It seems like everyone is launching their own makeup lines these days; celebrities, influencers, randos who no one’s ever heard of. Celebrity makeup artists are no exception (think Charlotte Tilbury, Pat McGrath) and Makeup by Mario is one of the most recent additions to the list. Best known as KKW’s personal makeup artist, his looks have been made famous worldwide. So today we’re reviewing the Makeup by Mario Master Metallics Palette, cuz if there’s one thing Kim does right, it’s her eyeshadow.
The line is available at Sephora and it’s a pretty limited collection of mostly eye products and tools. Several products look like they require some skill to use and the brand as a whole seems geared toward professionals and advanced makeup users.
- Makeup by Mario Master Metallics Palette Overview
- Makeup by Mario Master Metallics Palette Review
- Cruelty-Free and Vegan Status
- Where to Buy the Makeup by Mario Master Metallics Palette
- Final Thoughts
Makeup by Mario Master Metallics Palette Overview
The Makeup by Mario Master Metallics Palette is a 12 color eyeshadow palette that retails for $48. The palette contains 0.36 oz of product and comes in a plastic compact with a magnetic closure. It’s quite a small palette, about the size of an index card, and it does contain a mirror.
Makeup by Mario Master Metallics Palette Review
As the name implies, the palette is a collection of all metallic shadows. So no, you’re not getting any mattes, and the palette isn’t designed to work as a stand-alone item. In fact, Makeup by Mario also created Master Mattes palette, seemingly as a sister palette to this product.
As far as the colors go there’s a mix of light to dark, as well as neutral and color. The shades all have the most generic names imaginable (metallic 1, metallic 2, etc.) and they’re only printed on the back of the palette so I’m not gonna reference them.
Your getting two pale shades, one more yellow/champagne and one beige/pink. Then there are a whole bunch of medium shades like copper, rose gold, gold, and olive. And finally there are a few deeper colors like the blue, purple, and cranberry.
As far as the darker shadows go, with the exception of charcoal, the rest aren’t really dark enough to create dramatic contrast, especially considering their reflective finishes. But again, this is supposed to be used as an accent palette, not to create full looks.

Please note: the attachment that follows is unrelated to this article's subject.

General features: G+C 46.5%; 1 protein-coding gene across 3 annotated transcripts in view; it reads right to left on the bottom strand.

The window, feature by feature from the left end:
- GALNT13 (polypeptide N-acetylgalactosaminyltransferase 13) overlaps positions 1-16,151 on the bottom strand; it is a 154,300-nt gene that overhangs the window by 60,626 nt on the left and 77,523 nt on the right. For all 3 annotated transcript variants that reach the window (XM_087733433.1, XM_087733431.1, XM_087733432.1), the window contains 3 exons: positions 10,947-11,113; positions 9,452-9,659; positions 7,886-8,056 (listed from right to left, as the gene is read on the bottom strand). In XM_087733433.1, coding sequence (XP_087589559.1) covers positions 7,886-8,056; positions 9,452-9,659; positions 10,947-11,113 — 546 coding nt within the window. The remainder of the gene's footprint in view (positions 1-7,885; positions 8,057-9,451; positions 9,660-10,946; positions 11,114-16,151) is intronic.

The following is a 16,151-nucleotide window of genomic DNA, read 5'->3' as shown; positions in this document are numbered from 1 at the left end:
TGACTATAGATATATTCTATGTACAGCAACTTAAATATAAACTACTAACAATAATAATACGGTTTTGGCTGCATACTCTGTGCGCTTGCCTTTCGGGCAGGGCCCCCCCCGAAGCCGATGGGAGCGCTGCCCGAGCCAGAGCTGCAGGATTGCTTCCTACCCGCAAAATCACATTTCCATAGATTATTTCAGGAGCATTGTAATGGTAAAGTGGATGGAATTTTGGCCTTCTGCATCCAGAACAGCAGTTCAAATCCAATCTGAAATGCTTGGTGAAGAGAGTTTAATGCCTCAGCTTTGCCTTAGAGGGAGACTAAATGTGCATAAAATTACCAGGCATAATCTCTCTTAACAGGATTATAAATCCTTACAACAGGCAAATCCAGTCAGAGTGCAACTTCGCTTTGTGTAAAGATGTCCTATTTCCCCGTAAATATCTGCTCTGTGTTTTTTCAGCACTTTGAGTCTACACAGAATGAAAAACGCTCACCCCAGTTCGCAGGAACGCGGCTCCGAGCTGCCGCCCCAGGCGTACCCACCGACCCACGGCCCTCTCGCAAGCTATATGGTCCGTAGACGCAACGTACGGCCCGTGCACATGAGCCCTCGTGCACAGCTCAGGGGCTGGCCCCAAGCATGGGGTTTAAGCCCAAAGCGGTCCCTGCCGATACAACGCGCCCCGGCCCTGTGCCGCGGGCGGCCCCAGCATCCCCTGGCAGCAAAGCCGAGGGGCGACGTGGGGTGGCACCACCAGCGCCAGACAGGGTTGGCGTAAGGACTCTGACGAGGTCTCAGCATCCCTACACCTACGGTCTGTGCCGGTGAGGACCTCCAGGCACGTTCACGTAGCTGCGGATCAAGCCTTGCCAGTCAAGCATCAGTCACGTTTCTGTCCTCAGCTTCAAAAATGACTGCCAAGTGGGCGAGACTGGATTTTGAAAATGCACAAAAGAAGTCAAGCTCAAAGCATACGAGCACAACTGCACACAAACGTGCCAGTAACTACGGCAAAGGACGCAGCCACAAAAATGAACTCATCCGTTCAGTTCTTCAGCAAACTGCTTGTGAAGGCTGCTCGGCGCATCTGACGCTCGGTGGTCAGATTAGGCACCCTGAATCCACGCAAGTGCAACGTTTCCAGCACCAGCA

For the most part the palette leans rather warm; the only cooler shades are the blue, charcoal, olive, and beige. There is quite a range of bronzey shadows, between the rose gold, bronze, warmer copper, and reddish copper. While none of the shades are repetitive, it’s a lot of one color family for such a small palette and replacing one of them may have been a good idea.
I like the mix of neutral and colors and for the most part, none of the shadows are too intensely bright. I think if you’re looking to add color to your looks but don’t want neon or garish shades you’d probably enjoy these shades.
So this is really where the Master Metallics palette gets interesting, because the idea is that you’re gonna get these intense, vibrant metallic finishes.
For starters the shadows don’t feel like standard powders. There’s this creaminess to the texture and almost a slight give when you press down on the shadows. It kind of reminds me of Colourpop’s Supershock Shadows but not as soft.
There’s also a difference in the finishes. I’d say at least four of the shadows, the gold, rose gold, blue, and charcoal contain visible glitter and have a more sparkly finish than the rest of the palette. The other shades have a smoother metallic finish however the texture of the actual shadow varies.
For me this was one of the biggest issues, because nearly all the glittery shades, as well as some of the metallic ones, have a chunky, almost crumbly texture to them. If you were to pick some up on a flat brush, it kind of lifts off in clumps that leave heaps of fallout. And when you apply them, you really need to press and smooth the shadow into your eyelid in order to get an even application.
I did have better success with fingers, however as someone who prefers brushes, I really had to take care to get the shadows to apply smoothly and to minimize the fallout. There’s definitely extra skill required to make these work so I wouldn’t recommend them for the average user.
In terms of pigmentation, it’s a similar story to the texture. The smooth metallics applied in a fairly even layer of pigmentation, though a bit thin so they benefited from a second layer. The glittery shadows and the chunkier metallics like the olive shade, were more patchy and uneven. Again, with the right measures, you can get even pigmentation, it just takes extra work.
I’m not convinced that these shadows are giving you a look that’s leap and bounds above what you could get from other brands. I feel like you can find more interesting finishes that require less work than the shadows in the Makeup by Mario Master Metallics Palette.
Cruelty-Free and Vegan Status
Makeup by Mario states that none of their formulas or materials are ever tested on animals.
The Master Metallics Palette contains carmine and as such would not qualify as vegan.
Where to Buy the Makeup by Mario Master Metallics Palette | $48
- Sephora – Free shipping on orders over $50 and free returns.
- Makeup by Mario – Free standard shipping.
So overall I didn’t find the Master Metallics palette that compelling. It comes at a fairly high price tag and didn’t perform particularly well. The formula isn’t that easy to work with and I wasn’t super impressed with the looks these shadows turned out.
- Compact packaging
- Good mix of neutrals and color
- Decent pigmentation on some of the shades
- Difficult texture to work with
- Lots of fallout from some shades
- Some shadows have chunky textures that result in uneven pigmentation
Thanks for reading, I love to hear your thoughts in the comments below.